Friday, September 30, 2011

All These Things I've Done

All These Things I've Done by Gabrielle Zevin
Farrar Straus Giroux, 2011
354 pages
YA; Speculative Fiction
4.5/5 stars

Source: Received a review copy through Amazon Vine in exchange for an honest review.

I'm going to break this down into five elements to help me better process my thoughts and to hopefully convince you to read this because I really enjoyed it.

Setting: The setting is established on the back cover. The year is 2083, chocolate and caffeine are illegal, paper books are scarce, and New York City is rife with poverty and crime (although it kind of is now, right?) Anyway it didn't feel very futuristic except for specific references to the illegality of chocolate and the rareness of books. Life goes on much as it does today. However it does provide an intriguing entry point; I know that I wanted to know about life without much chocolate as a diehard chocoholic!

Plot: The fact that chocolate is illegal is an important plot point though because main character Anya Balanchine is the daughter of a now slain mob boss and her family's money comes from chocolate. The majority of the book revolves around Anya trying to take care of her brother and sister as they are orphans and their grandmother is near death; as a 16-year old Anya cannot officially be the guardian and taking caring of her family is her number-one priority. The other main plot threads are the Balanchine crime family as well as Anya's budding romance, which will be discussed later.

Characters: Anya is the make-or-break it element of this book. She's the narrator, you're in her head so if you hate her, then you will not like this book. However I warmed to her easily. A. she's pro-family and I enjoyed her struggles against her selfishness to do what would protect her family (not all YA-heroines can handle that) B. She's pretty lippy, which is just funny. I enjoyed her voice a lot. Then there are the other characters: Anya's family, her best friend Scarlet, the boyfriend, and various authority figures. In general, I felt they were distinct personalities with specific reasons for being in the narrative.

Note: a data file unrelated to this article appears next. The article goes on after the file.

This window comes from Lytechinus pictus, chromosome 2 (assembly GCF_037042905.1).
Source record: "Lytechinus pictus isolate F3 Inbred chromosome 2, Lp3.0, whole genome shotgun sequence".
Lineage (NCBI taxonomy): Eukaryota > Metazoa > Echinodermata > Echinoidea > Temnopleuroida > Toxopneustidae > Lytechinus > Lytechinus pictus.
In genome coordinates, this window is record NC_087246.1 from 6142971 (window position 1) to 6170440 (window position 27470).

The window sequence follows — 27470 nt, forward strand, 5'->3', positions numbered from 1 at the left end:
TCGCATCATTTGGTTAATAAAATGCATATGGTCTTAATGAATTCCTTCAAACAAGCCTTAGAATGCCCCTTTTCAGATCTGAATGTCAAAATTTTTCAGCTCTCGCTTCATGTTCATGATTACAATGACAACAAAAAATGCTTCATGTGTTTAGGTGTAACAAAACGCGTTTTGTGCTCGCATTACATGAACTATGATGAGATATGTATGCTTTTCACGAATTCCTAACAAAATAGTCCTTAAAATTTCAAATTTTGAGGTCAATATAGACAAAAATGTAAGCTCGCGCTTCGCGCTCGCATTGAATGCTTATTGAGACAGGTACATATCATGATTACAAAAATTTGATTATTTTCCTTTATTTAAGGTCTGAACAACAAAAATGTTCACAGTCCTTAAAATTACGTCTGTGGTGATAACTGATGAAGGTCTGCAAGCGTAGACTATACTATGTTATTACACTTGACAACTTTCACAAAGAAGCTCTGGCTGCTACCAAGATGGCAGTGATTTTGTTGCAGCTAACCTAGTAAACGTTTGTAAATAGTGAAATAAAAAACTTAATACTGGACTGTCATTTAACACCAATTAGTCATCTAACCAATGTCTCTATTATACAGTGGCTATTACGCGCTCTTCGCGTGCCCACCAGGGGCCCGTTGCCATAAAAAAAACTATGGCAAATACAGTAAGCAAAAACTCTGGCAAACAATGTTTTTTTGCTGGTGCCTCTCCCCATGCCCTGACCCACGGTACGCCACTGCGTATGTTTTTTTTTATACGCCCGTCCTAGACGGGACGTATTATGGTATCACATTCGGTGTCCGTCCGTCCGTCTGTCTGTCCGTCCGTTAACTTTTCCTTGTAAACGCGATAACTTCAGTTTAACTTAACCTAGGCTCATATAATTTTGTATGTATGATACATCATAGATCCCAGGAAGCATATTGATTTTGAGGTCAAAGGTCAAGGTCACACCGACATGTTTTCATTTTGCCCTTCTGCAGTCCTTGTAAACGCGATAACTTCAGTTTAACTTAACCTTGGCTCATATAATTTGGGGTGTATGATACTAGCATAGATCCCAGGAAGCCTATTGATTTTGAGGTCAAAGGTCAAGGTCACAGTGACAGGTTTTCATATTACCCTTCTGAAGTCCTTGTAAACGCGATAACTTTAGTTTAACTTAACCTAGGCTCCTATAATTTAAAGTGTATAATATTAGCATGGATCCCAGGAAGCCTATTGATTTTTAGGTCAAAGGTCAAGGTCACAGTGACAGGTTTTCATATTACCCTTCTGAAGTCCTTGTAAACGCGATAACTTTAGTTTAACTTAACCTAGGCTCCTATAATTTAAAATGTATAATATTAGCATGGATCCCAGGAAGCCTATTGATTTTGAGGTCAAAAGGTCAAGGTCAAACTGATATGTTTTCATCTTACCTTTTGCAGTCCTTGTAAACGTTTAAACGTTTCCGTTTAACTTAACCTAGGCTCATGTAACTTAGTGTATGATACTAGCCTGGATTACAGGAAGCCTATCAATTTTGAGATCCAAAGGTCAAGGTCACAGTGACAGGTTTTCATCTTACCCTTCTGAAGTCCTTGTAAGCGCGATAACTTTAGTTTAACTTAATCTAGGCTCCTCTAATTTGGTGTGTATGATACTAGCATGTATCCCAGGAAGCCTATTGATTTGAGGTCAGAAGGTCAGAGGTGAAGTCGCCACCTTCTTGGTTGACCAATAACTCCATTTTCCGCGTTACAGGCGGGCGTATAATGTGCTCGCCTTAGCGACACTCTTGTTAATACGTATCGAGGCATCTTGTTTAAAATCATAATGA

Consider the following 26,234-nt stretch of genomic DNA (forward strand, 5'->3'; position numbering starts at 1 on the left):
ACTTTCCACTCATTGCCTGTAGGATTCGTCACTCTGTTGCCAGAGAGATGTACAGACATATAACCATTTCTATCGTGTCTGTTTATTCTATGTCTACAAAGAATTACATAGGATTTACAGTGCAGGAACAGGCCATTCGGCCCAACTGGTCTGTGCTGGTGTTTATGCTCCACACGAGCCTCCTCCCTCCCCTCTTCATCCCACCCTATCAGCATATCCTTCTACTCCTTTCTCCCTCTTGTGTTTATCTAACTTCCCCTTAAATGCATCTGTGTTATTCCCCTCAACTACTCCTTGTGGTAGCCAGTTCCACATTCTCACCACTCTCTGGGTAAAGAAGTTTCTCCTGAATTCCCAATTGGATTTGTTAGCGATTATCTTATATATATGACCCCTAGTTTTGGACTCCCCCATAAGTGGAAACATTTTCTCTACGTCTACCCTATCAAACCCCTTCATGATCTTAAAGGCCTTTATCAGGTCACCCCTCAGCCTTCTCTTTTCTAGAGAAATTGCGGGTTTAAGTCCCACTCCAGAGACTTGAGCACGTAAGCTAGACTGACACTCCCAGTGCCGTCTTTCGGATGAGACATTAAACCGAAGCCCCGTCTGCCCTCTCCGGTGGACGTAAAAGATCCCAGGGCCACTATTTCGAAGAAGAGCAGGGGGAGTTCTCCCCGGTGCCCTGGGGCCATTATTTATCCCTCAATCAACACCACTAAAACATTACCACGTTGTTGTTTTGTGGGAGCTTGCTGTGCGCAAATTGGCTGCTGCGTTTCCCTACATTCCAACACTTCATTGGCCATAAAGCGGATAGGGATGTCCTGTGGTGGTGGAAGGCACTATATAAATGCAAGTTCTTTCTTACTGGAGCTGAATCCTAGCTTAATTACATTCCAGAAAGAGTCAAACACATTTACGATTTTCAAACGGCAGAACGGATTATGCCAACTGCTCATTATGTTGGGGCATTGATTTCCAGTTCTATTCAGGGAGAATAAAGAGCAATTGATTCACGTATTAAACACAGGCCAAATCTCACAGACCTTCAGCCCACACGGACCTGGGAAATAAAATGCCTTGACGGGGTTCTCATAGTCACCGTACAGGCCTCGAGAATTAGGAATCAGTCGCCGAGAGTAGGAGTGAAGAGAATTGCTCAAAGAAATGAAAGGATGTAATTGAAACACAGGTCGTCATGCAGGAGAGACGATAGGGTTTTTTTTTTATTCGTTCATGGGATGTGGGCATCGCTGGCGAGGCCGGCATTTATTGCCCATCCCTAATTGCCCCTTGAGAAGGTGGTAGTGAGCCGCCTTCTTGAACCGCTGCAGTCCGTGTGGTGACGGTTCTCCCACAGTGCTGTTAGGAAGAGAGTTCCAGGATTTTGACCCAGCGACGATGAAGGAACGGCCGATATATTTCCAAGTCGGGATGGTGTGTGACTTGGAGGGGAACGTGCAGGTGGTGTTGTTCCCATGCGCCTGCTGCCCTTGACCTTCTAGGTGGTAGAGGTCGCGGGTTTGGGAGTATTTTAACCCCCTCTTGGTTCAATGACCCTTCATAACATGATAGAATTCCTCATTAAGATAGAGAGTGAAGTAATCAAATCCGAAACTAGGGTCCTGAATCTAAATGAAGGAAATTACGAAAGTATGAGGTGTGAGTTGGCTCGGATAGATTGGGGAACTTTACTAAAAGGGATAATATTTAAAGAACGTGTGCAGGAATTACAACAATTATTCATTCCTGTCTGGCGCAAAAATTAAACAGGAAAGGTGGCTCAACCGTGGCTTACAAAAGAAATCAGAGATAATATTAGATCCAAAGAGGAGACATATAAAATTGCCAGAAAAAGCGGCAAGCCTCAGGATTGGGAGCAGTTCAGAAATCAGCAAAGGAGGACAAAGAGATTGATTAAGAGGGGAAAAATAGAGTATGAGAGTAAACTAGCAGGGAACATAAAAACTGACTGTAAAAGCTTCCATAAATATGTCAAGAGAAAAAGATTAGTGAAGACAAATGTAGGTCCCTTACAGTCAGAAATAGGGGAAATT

Writing: The writing connects with the characters as it is told in Anya's voice. I felt this was a little shaky (although as this was an uncorrected proof, perhaps this will be edited later?) because the story was mostly told by Anya to the reader as flashback with her making little interjections for foreshadowing. The other element relating to this is how Anya inserts her father's words of wisdom, which some people may not like but I loved.

And lastly, Romance: I was not sure I was going to be sold on this as their romance is cliched: the mob boss's daughter and the assistant D.A.'s son as star-crossed lovers fighting societal and parental expectations-blech. However there was more depth and more heat that got me rooting for them. The 4.5 rating was basically clinched due to the last page with them on it.

One last note is how the back cover states "a groundbreaking new series," which sounds hyperbolic to me; not sure what's in this book lives up to that statement. However I am eager for the next book to see what Anya's going to do next!

Overall: Highly recommended! Do you have any questions that I didn't answer or that I was vague about? I would love to answer and hopefully encourage you to give the book a try for yourself!

1 comment:

  1. Thanks for the honest review. I've seen this one around a lot.


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